S.D. Senate faces an unusual series of revival attempts that the governor might have triggered

Capitol News Bureau

PIERRE, S.D. (KELO) — A letter last week from South Dakota’s governor seeking to resurrect one bill may have led lawmakers to try it for three others.

Now state senators face decisions Monday not only whether to put each of the four pieces of legislation on chamber’s debate calendar but also whether each of the four should pass or fail.

The process, known as a smoke-out or rule 7-7 in the Legislature’s Redbook, says that one-third of a chamber’s members can force a committee to release a bill so the whole chamber can decide it.

In the 35-seat Senate, one-third means 12 senators can get a bill onto the floor. They would still need a majority of 18 to get a bill onto the calendar for debate. They would still need 18 ayes to pass it.

All four of the bills now pending in the Senate failed during Senate committee hearings . The smoke-out is occasionally used in the House but has been rarely attempted in the Senate.

Governor Kristi Noem saw the Senate Judiciary Committee on Tuesday unanimously reject her HB 1140 that would require state conservation officers in most instances to get permission beforehand to enter private land.

House members voted 41-28 for it. But the Senate panel’s 7-0 vote led to her letter later that day to all 35 explaining why she wants the bill.

Among her reasons was a 2003 landowners’ lockout in northwestern South Dakota: “We must never return to the way things were,” her letter said.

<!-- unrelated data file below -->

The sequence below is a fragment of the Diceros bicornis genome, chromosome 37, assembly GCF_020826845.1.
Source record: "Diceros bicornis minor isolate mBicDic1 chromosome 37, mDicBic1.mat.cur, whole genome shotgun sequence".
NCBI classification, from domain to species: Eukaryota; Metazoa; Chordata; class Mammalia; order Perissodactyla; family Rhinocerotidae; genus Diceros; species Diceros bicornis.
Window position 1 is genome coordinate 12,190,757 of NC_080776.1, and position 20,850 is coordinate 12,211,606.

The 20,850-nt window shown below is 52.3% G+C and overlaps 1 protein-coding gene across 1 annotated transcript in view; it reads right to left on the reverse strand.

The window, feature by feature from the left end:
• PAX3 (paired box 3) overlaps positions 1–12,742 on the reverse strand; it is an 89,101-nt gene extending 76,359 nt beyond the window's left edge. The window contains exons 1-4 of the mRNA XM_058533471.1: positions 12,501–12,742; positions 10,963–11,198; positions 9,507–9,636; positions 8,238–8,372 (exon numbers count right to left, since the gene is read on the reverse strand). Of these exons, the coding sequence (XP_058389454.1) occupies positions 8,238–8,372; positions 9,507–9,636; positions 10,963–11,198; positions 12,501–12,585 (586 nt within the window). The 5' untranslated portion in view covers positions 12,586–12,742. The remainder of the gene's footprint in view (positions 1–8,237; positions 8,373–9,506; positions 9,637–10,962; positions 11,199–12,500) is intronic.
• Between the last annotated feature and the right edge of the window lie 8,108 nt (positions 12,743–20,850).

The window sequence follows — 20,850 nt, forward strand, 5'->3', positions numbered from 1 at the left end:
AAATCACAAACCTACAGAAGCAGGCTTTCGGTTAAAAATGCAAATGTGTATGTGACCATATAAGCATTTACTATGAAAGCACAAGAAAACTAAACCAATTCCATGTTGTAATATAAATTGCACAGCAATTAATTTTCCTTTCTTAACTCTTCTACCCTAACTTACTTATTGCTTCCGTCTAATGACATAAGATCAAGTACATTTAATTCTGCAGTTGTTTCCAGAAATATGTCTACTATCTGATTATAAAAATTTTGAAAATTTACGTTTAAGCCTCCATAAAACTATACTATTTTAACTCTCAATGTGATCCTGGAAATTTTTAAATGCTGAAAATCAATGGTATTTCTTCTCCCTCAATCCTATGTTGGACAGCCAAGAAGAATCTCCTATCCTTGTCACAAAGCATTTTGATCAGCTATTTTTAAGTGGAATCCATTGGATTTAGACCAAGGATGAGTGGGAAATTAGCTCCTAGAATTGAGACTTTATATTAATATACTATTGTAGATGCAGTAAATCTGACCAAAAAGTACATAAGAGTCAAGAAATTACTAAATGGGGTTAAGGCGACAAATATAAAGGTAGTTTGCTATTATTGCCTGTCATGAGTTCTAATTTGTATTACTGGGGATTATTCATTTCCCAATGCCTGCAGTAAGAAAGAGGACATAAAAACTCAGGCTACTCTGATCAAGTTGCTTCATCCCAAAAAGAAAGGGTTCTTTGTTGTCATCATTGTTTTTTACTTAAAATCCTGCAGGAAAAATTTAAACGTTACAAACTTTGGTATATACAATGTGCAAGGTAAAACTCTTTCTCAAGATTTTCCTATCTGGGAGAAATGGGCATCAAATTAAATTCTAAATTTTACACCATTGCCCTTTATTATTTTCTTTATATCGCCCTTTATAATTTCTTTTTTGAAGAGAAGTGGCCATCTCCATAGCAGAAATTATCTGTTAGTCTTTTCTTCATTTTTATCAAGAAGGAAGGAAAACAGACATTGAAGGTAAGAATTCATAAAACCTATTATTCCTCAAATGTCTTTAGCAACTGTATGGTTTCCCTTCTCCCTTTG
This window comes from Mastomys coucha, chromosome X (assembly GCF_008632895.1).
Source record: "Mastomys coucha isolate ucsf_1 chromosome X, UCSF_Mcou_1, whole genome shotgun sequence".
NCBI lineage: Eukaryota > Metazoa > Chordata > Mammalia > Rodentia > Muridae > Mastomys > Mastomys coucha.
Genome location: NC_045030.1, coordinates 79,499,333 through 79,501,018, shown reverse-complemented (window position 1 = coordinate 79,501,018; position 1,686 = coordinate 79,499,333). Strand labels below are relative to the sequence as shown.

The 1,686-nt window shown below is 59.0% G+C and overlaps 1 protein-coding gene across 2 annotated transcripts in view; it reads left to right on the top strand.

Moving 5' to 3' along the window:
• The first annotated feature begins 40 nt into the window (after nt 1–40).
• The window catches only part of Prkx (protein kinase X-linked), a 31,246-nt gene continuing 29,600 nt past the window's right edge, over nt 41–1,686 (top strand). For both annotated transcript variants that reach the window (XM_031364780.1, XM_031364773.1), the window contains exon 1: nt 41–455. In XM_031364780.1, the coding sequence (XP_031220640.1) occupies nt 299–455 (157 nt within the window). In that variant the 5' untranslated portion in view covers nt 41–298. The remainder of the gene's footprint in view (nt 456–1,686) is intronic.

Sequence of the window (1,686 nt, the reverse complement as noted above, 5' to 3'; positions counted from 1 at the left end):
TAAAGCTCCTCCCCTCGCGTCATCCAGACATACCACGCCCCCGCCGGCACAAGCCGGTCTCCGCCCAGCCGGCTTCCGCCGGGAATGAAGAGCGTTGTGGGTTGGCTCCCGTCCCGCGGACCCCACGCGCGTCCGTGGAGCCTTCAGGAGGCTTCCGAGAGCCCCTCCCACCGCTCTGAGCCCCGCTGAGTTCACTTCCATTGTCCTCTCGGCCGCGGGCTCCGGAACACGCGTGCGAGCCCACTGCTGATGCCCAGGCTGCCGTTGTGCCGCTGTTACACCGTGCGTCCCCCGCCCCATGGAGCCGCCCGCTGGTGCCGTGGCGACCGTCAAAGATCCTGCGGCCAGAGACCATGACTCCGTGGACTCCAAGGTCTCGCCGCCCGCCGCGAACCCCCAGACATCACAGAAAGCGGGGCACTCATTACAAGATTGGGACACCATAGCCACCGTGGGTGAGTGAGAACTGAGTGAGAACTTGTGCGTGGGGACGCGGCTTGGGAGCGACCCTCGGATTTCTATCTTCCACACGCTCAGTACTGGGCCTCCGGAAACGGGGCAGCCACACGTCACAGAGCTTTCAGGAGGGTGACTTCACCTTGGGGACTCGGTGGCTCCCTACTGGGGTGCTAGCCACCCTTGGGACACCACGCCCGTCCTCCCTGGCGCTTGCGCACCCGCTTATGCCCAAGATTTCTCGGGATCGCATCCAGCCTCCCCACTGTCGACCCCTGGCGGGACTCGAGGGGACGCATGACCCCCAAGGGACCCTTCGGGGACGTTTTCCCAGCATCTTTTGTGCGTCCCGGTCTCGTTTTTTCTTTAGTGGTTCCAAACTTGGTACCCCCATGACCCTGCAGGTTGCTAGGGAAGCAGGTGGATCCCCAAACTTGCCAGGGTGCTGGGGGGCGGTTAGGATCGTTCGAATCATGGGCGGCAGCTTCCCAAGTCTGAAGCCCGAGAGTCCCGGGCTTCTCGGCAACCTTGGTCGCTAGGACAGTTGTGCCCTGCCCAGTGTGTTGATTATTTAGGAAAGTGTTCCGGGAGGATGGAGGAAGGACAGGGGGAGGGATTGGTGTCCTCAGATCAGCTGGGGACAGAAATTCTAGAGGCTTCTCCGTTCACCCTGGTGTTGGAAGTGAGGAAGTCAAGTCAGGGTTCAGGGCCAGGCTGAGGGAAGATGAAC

On Wednesday, Senate Republican leader Gary Cammack called for the smoke-out, putting him on the opposite side of the chamber’s top-ranking member and fellow Republican, president pro tem Lee Schoenbeck. Senator voted 17-18 for the committee to release it.

Cammack currently has an amendment queued that would add the words ‘a warrant’ and would delete several sentences that were proposed that would have said, “Any evidence obtained pursuant to a search or seizure conducted in violation of this Act is inadmissible in any administrative or judicial proceeding. Any arrest made pursuant to a search or seizure conducted in violation of this Act is invalid.”

Here are the three other bills the Senate will decide whether to debate Monday:

HB 1217 from Rhonda Milstead would require high schools assign transgender students to activities according to their sex at birth. The House passed it 50-17. Milstead spoke about it at the CPAC convention in Florida last month. The Senate State Affairs Committee however set it aside 6-3. Senators led by Margaret Sutton, its Senate sponsor, had the committee release it 16-18.

HB 1212 from Kevin Jensen and supported by the National Rifle Association would rewrite self-defense laws to make South Dakota a ‘stand your ground’ state. The House voted 61-7 for it. The Senate Judiciary Committee defeated it 4-2. Senators led by John Wiik, the bill’s Senate sponsor, got the committee to release it 20-14.

HB 1075 from Aaron Aylward calls for any federal action or state court action taking away firearms or ammunition to be null and void. It is supported by the National Association of Gun Rights. The House voted 59-7 for it. Senate State Affairs members killed it 8-1. Senators led by Marsha Symens, its Senate lead sponsor, got the committee to release it 12-22.

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